Rapture has changed. Rapture is not what you expect.
JT: “Our first goal is to bring new mystery to Rapture. The events of BioShock 2 take place 10 years – roughly – after the events of the first game. A ton of things have changed. Rapture is evolving in the absence of the guiding influence of Andrew Ryan. The Splicers are going tribal. They’re starting to think of Andrew Ryan as more of a diabolical figure who led them astray, and to revere the player of the first game as a messiah.”
“The first generation Splicers are addicted to a substance that ultimately causes death if you don’t keep splicing with it. The guys who have managed to survive all that time are the ones who have gone feral and are starting to become quite post-human. Our ceiling crawlers are leaping to ‘clutch points’ and are able to navigate really rapidly around surfaces that you put between you and them. They’re also lengthening and essentially evolving toward their new survival purpose.”
“To deal with a character like you - to deal with a Big Daddy - they’ve got to use pack tactics.”
Rapture is bigger, too.
JT: “The Big Daddy is the ultimate survivor and can even take the ocean being dropped on his head. It also allows him to go outside and explore that whole underwater terrain that surrounds Rapture. You know, the bottom of the ocean in real life is almost like an alien world. We wanted to take that and exaggerate it.”
“In BioShock 1, the ocean was very much a character, too – a constant companion. It was with you, but it remained at a distance, separated by glass. In BioShock 2, part of being a Big Daddy means going outside and meeting it face to face.”
“You can go where the Splicers cannot, take the voyeuristic opportunity to look in on places you’re about to enter and use that information to plan an encounter that, in the first game, you wouldn’t have been able to. While you’re out there, you get updates on the story and you can pick up loose Adam slugs that are only available outside. We hope the player will look outside and go, “Oh, only I can go out there! I’m going to go explore and see what I can find!”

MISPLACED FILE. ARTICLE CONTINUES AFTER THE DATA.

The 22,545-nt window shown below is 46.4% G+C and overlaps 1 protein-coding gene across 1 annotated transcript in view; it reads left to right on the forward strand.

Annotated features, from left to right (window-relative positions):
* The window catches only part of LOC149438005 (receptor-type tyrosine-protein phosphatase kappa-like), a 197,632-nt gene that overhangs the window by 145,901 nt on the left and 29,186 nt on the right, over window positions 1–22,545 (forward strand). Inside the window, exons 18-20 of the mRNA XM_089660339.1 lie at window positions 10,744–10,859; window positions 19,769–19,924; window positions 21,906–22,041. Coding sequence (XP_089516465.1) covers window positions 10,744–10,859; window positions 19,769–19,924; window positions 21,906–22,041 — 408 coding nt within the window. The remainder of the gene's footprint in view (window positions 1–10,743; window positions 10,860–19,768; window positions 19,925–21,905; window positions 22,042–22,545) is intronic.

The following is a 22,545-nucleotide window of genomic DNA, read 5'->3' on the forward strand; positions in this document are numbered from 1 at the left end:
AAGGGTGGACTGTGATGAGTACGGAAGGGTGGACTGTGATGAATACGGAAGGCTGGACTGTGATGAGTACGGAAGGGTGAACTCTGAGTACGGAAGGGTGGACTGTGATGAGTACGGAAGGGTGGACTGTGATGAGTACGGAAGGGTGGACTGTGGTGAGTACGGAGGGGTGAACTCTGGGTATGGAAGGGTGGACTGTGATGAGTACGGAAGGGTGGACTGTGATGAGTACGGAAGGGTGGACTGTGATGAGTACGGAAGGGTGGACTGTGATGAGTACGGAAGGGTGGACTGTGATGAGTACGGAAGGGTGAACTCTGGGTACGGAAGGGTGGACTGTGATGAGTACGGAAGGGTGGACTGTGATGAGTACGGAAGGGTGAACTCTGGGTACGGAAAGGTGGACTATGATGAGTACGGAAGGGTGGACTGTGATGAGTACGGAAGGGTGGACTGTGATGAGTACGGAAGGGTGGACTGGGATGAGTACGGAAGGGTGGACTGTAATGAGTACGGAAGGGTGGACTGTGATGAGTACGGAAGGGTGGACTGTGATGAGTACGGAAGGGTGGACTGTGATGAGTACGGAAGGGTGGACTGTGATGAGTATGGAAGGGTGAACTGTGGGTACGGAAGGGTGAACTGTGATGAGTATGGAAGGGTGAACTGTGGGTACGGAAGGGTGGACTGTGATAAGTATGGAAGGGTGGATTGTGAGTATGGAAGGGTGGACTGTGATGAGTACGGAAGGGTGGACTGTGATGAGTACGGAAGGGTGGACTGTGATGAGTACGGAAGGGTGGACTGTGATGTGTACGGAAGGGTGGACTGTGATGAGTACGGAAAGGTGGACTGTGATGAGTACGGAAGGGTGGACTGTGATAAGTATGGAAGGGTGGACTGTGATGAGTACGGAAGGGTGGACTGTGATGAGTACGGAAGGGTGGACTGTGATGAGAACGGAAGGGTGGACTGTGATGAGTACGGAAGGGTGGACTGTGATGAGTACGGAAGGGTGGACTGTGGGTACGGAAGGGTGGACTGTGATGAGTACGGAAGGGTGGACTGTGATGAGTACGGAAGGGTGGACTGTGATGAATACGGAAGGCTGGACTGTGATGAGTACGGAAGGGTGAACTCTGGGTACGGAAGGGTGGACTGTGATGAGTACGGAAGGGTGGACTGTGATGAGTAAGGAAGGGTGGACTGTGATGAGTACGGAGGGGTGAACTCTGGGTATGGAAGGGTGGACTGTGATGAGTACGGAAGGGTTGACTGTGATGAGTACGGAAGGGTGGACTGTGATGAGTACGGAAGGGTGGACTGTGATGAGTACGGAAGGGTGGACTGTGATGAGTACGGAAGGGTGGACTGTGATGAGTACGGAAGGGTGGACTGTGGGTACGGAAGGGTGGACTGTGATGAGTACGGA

The Little Sisters are more important than ever.
JT: “In the first game, you were very much like a Splicer – a human man running around and slowly becoming more monstrous over the course of the game. In BioShock 2, the world perceives you as a Big Daddy. One of the key changes is in the way that you interact with the Little Sisters. We call this mechanic ‘adoption’.
“There are new Little Sisters in Rapture that have been created out of abductees all over the Atlantic Coast, and the Big Sister is responsible for that. Meanwhile, when you pick her up and put her on your shoulder, the two of you form a dynamic partnership. Your job is to protect her when you place her out in the world and hers is to guide you to Adam. She’ll guide you to these special bodies that have enough Adam in them for her to gather from.
“If you’re going to put her in the world, however, that’s going to draw the Splicers toward her because she – to them – is like a jackpot. That means you have this chance to set up a perimeter and use all of your tools to efficiently process all the guys who will be descending on her and tag the ones who make it through your fence. No two of these fights are exactly alike.”
“The adoption mechanic texturizes your relationship to the Little Sisters, both morally and mechanically, in the sense that they see you as a father. In BioShock 1, you were a stranger. This time around, you’re a family member and they auto trust you. So you have to decide whether you’re going to betray that trust as the only Big Daddy with free will, or if you’re going to rescue them and send them to Tenenbaum. Meanwhile, you can decide - if you’re a super dick - to exploit them the whole way, tap out the Adam in the entire level and then harvest them. At which point, your long-term decisions do play into the ending… and you do get a chance to see it coming.”
The human characters will seem more, well, human.
JT: “Much of the game is still a radio drama. But if we’re going to have a moment where you confront them in person, it is a fully-fledged, rich and facially animated moment where the two of you share space and you make your decisions looking at a person rather than a shadow.”